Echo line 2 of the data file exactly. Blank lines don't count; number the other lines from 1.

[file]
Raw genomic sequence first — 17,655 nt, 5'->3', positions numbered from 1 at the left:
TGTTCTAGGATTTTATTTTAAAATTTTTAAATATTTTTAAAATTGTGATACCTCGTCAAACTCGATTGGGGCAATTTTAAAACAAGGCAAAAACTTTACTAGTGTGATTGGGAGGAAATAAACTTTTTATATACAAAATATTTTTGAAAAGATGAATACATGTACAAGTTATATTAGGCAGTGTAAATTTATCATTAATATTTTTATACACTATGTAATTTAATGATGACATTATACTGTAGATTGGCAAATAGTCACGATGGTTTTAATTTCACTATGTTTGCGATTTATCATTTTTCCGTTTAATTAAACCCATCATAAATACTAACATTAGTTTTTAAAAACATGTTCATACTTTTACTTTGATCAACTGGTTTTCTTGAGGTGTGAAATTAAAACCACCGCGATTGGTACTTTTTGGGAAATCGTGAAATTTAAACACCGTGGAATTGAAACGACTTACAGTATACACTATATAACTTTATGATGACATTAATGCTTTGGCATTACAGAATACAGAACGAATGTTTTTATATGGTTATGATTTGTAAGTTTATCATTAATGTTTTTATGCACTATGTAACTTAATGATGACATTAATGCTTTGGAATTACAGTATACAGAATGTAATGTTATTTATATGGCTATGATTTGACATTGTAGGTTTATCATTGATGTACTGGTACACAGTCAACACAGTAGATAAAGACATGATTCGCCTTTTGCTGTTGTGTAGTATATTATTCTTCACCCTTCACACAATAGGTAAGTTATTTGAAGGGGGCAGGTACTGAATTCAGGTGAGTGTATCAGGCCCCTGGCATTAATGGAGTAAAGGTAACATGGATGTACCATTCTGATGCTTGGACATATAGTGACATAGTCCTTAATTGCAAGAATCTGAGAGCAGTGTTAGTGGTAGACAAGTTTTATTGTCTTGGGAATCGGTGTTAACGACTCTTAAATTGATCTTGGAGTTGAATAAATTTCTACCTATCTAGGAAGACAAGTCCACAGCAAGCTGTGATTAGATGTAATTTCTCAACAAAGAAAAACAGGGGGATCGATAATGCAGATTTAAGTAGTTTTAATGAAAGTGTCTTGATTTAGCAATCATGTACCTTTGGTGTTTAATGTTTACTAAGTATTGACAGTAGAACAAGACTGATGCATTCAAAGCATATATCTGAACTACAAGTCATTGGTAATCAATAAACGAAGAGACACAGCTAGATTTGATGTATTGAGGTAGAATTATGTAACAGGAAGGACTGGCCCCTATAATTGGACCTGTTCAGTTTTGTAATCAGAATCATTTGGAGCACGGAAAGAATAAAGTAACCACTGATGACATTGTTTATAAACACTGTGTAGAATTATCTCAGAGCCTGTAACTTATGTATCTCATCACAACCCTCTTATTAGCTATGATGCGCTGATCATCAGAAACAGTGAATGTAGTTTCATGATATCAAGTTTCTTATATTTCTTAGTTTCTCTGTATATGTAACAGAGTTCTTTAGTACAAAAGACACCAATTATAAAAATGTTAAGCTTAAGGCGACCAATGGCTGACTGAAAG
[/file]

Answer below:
TGTTCTAGGATTTTATTTTAAAATTTTTAAATATTTTTAAAATTGTGATACCTCGTCAAACTCGATTGGGGCAATTTTAAAACAAGGCAAAAACTTTACTAGTGTGATTGGGAGGAAATAAACTTTTTATATACAAAATATTTTTGAAAAGATGAATACATGTACAAGTTATATTAGGCAGTGTAAATTTATCATTAATATTTTTATACACTATGTAATTTAATGATGACATTATACTGTAGATTGGCAAATAGTCACGATGGTTTTAATTTCACTATGTTTGCGATTTATCATTTTTCCGTTTAATTAAACCCATCATAAATACTAACATTAGTTTTTAAAAACATGTTCATACTTTTACTTTGATCAACTGGTTTTCTTGAGGTGTGAAATTAAAACCACCGCGATTGGTACTTTTTGGGAAATCGTGAAATTTAAACACCGTGGAATTGAAACGACTTACAGTATACACTATATAACTTTATGATGACATTAATGCTTTGGCATTACAGAATACAGAACGAATGTTTTTATATGGTTATGATTTGTAAGTTTATCATTAATGTTTTTATGCACTATGTAACTTAATGATGACATTAATGCTTTGGAATTACAGTATACAGAATGTAATGTTATTTATATGGCTATGATTTGACATTGTAGGTTTATCATTGATGTACTGGTACACAGTCAACACAGTAGATAAAGACATGATTCGCCTTTTGCTGTTGTGTAGTATATTATTCTTCACCCTTCACACAATAGGTAAGTTATTTGAAGGGGGCAGGTACTGAATTCAGGTGAGTGTATCAGGCCCCTGGCATTAATGGAGTAAAGGTAACATGGATGTACCATTCTGATGCTTGGACATATAGTGACATAGTCCTTAATTGCAAGAATCTGAGAGCAGTGTTAGTGGTAGACAAGTTTTATTGTCTTGGGAATCGGTGTTAACGACTCTTAAATTGATCTTGGAGTTGAATAAATTTCTACCTATCTAGGAAGACAAGTCCACAGCAAGCTGTGATTAGATGTAATTTCTCAACAAAGAAAAACAGGGGGATCGATAATGCAGATTTAAGTAGTTTTAATGAAAGTGTCTTGATTTAGCAATCATGTACCTTTGGTGTTTAATGTTTACTAAGTATTGACAGTAGAACAAGACTGATGCATTCAAAGCATATATCTGAACTACAAGTCATTGGTAATCAATAAACGAAGAGACACAGCTAGATTTGATGTATTGAGGTAGAATTATGTAACAGGAAGGACTGGCCCCTATAATTGGACCTGTTCAGTTTTGTAATCAGAATCATTTGGAGCACGGAAAGAATAAAGTAACCACTGATGACATTGTTTATAAACACTGTGTAGAATTATCTCAGAGCCTGTAACTTATGTATCTCATCACAACCCTCTTATTAGCTATGATGCGCTGATCATCAGAAACAGTGAATGTAGTTTCATGATATCAAGTTTCTTATATTTCTTAGTTTCTCTGTATATGTAACAGAGTTCTTTAGTACAAAAGACACCAATTATAAAAATGTTAAGCTTAAGGCGACCAATGGCTGACTGAAAG